New Market Scale Estimation for Otaku: Population of 1.72 Million
with Market Scale of ¥411 Billion
— NRI classifies 5 types of otaku group, proposing a "New 3Cs" marketing frame —

October 6, 2005
Nomura Research Institute, Ltd.

Nomura Research Institute, Ltd. (NRI: Tokyo; Akihisa Fujinuma, President, CEO & COO) conducted a survey on the actual conditions and business value of the domestic enthusiast consumer group (known as otaku) in 12 major fields, including animation and comics. The survey was based on the responses received from an Internet questionnaire (conducted in August 2004, with a survey sample of 10,003), which was used to analyze the market scale of the otaku group. The survey showed that there are a total of 1.72 million otaku in 12 different fields, and that the combined market scale of the group is approximately ¥411 billion (See Reference below). NRI also proposes the classification of the otaku group into five types, compiled taking into account six factors that affect the unique consumption behavior and psychology of otaku. This will provide a method to create corporate marketing, product development activities and industrial lifecycles, based on these unique behavioral aspects.

Estimates concerning the enthusiast consumer group market scale
in 12 major domestic fields (2004)
Field Population (*1) Market Scale (*2)
Comics 350,000 ¥ 83 billion
Animation 110,000 ¥ 20 billion
Idols (*3) 280,000 ¥ 61 billion
Games 160,000 ¥ 21 billion
PC assembly 190,000 ¥ 36 billion
Audio-visual equipment 60,000 ¥ 12 billion
Mobile IT equipment 70,000 ¥ 8 billion
Autos 140,000 ¥ 54 billion
Travel 250,000 ¥ 81 billion
Fashion 40,000 ¥ 13 billion
Cameras 50,000 ¥ 18 billion
Railways 20,000 ¥ 4 billion
Total 1.72 million ¥ 411 billion

(*1) Given that there are population overlaps in each field, the total given here is cumulative.
(*2) Estimated from industry interviews and other research, based on the average per capita monthly consumption that was deduced as a result of the NRI Internet-based questionnaire.
(*3) Show business personalities or TV Star

Six factors for otaku behavioral principles and five classifications by "otaku image"
The phenomenon of otaku has been debated from a variety of different perspectives. NRI defines otaku as a universal phenomenon in consumer society and has analyzed it as objectively as possible. The analysis showed a new image for otaku, one that is broader and more encompassing than generally considered. Having identified the behavioral and psychological characteristics common to the otaku group that were evident from the above-mentioned questionnaire responses, NRI classifies these into six factors: "desire for common identity," "desire to collect," "desire to stand out," "desire to be independent," "desire to be creative," and "desire to belong." Going forward with analysis based on these factors, the survey revealed that 3.6% of respondents could be classified as otaku, with a further breakdown into five types being possible depending on the balance of the degree of desire shown in the above-mentioned six factors: "Family-oriented otaku" (25% of the total defined as otaku), "Leaving my own mark on the world otaku" (23%), "Media-sensitive multiple-interest otaku" (22%), "Outgoing and assertive otaku" (18%), and "Fan magazine-obsessed otaku" (12%). (Table 1).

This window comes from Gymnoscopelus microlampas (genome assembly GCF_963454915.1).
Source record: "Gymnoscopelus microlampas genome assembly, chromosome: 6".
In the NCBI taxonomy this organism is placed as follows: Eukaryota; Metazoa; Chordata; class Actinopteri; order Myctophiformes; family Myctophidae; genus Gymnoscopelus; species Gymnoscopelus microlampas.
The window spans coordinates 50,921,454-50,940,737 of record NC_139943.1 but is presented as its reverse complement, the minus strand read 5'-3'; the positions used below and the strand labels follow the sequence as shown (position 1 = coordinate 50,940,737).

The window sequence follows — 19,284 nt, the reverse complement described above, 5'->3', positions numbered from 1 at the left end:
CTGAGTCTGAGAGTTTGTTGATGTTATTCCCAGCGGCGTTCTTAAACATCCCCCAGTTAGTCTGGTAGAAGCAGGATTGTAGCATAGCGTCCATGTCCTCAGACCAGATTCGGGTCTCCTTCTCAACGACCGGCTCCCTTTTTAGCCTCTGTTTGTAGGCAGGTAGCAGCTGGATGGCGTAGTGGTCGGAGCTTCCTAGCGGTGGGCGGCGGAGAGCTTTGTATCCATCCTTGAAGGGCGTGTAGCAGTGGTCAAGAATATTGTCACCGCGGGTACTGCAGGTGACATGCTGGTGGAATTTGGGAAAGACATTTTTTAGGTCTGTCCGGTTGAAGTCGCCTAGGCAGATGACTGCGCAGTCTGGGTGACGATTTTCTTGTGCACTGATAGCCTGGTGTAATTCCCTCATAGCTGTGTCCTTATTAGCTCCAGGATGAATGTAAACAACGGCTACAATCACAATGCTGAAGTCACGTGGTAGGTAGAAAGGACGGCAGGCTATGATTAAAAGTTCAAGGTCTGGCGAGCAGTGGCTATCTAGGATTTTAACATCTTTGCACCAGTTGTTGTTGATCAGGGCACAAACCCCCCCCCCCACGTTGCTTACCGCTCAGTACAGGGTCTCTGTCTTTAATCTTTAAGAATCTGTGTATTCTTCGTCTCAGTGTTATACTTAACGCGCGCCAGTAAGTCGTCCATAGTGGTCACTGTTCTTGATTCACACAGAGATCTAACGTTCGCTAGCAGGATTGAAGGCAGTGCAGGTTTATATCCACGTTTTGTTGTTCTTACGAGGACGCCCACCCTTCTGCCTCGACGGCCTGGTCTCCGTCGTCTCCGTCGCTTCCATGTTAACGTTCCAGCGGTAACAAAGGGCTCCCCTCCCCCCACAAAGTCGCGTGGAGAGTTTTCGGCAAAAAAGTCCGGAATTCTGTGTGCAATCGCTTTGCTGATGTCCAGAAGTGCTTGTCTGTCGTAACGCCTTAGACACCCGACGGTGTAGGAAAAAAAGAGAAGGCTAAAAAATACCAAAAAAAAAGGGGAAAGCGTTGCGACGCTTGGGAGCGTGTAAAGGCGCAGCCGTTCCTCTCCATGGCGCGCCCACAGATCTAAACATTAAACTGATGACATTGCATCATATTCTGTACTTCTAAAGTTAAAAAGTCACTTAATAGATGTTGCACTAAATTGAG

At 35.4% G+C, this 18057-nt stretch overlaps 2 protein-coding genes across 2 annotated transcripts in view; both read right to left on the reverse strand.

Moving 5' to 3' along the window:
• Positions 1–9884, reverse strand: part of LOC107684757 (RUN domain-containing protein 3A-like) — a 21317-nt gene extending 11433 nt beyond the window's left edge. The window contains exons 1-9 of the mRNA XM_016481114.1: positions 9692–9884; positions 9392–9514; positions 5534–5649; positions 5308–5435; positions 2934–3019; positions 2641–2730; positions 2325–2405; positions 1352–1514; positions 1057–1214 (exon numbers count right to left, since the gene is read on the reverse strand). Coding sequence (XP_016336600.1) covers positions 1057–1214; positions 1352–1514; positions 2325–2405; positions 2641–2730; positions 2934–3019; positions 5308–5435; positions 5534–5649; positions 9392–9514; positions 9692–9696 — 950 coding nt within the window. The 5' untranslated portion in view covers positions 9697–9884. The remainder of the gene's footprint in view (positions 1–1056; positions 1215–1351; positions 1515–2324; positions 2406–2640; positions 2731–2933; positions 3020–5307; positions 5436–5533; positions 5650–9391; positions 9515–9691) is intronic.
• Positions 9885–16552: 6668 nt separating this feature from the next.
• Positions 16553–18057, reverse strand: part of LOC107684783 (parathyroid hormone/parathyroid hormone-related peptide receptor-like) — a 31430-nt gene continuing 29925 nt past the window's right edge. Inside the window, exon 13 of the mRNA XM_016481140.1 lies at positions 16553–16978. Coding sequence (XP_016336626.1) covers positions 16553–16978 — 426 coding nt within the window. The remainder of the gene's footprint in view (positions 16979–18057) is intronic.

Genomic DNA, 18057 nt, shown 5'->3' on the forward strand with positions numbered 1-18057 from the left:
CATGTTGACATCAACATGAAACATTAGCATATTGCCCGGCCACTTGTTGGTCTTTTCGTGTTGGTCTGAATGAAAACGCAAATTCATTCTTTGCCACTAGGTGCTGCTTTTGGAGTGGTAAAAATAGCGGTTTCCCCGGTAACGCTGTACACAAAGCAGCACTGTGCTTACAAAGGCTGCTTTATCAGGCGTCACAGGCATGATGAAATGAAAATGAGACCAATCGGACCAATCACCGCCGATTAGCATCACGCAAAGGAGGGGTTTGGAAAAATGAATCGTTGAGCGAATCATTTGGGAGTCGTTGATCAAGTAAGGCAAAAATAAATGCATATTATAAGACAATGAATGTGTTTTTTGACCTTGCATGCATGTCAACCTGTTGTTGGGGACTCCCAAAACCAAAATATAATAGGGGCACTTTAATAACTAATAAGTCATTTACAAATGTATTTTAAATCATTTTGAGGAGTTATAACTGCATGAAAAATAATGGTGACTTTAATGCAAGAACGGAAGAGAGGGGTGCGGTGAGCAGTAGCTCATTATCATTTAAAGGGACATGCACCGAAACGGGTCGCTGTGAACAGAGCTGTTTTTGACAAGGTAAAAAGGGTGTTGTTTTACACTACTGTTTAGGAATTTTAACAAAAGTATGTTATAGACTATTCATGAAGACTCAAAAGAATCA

Marketing frame for the otaku group: New 3Cs
Members of the otaku group devotes as much money as possible to the particular fields in which they are strongly interested. As such, companies cannot ignore their presence when devising marketing strategies. Although classic corporate marketing frames consider what is known as the "4Ps" (product, promotion, place, price), NRI proposes a new marketing frame based on the unique consumption characteristics of otaku group, referred to below as "New 3Cs." These factors are present in all of the otaku markets in the 12 fields surveyed by NRI, and they can be applied to the creation of a standard marketing strategy as well as one aimed at the otaku market.

Collection : Promote continuous consumption by adding elements of collecting to products and services
Creativity : Introduce products that could be converted or for which there is room for reconstruction. Strengthen consumer attachment to a product by providing an outlet for creativity in consumer activities of the user.
Community : Promote consumer activities by providing a place to exchange/transmit information and demonstrate their own creative activities.

Utilizing the otaku group in the industry life cycle
The NRI survey also examined behavior of the otaku group and the impact it has on its surroundings according to each stage of the industry life cycle, identifying the following time frames that could be applied to corporate activities (Table 2).

Introduction Stage: Creators of new market, first consumers of new product
Growth Stage: Evaluators and promoters of new product or service
Maturity Stage: Expanders of market by opening niche markets
Stable/decline Stage: Transmitters of know-how and supporters

Given certain restrictions during the introduction stage for products, including product scarcity, high prices and lack of product information, they tend to be used only by limited numbers of the otaku group. The survey results showed that whether or not products that have been used, improved and promoted by the otaku group proceed into the growth period, and further enjoy market expansion depends on their evaluation.

NRI intends to proceed with surveys and analysis on enthusiast consumer group behavior, expanding coverage of the otaku group, with the aim of indicating the group's potential business value. The survey results are to be published on October 13, 2005, by Toyo Keizai Inc., under the title "Otaku shijo no kenkyu (Research on the Otaku Market)." (The book is Japanese only.)